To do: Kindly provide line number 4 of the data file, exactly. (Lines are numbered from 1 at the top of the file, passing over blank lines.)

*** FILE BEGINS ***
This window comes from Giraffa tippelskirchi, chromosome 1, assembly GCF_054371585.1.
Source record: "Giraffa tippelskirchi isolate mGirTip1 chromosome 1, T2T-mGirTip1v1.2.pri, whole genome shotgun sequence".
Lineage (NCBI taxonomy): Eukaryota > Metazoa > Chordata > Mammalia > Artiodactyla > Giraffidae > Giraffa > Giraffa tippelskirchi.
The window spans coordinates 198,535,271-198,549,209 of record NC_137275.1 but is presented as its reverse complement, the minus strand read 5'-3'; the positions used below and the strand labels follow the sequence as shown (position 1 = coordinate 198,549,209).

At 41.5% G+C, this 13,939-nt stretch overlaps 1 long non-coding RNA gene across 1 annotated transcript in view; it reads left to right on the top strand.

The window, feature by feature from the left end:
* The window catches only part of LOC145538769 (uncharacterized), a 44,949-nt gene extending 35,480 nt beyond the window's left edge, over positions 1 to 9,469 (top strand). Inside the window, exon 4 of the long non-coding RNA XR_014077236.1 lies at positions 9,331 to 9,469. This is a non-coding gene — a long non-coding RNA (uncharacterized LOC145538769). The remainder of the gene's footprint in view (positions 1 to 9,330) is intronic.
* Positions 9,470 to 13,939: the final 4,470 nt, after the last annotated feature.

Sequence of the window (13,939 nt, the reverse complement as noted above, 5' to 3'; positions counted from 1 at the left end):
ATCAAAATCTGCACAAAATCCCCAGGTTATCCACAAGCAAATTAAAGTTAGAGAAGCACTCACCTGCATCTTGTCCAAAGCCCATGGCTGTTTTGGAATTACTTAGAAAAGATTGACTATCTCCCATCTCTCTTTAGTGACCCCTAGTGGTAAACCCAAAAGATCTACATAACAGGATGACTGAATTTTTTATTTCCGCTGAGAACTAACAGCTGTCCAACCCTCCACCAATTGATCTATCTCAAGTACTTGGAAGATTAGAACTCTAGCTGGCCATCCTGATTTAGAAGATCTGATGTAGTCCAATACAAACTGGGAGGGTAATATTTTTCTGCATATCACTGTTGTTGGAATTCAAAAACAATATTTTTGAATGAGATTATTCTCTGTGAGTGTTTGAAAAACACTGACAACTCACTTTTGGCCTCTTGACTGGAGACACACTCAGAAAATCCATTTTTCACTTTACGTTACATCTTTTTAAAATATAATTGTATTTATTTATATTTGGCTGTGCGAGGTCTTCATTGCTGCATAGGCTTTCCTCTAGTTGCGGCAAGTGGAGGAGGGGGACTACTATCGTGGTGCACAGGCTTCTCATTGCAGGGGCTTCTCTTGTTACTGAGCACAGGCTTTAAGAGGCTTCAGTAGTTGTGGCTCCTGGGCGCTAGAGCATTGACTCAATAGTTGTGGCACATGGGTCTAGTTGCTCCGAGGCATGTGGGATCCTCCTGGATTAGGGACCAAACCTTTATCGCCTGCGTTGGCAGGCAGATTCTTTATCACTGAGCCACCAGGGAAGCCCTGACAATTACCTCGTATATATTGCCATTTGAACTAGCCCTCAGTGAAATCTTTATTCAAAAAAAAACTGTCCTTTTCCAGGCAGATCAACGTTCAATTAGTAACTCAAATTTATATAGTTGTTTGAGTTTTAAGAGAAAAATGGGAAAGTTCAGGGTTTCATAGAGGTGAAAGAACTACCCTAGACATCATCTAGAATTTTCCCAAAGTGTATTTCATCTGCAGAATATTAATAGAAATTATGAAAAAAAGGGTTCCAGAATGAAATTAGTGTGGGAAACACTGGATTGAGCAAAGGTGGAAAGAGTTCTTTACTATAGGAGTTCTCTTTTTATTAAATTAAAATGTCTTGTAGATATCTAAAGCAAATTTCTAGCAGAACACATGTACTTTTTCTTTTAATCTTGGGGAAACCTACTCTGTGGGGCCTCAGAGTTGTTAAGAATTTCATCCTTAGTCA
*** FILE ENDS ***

The window spans coordinates 198,535,271-198,549,209 of record NC_137275.1 but is presented as its reverse complement, the minus strand read 5'-3'; the positions used below and the strand labels follow the sequence as shown (position 1 = coordinate 198,549,209).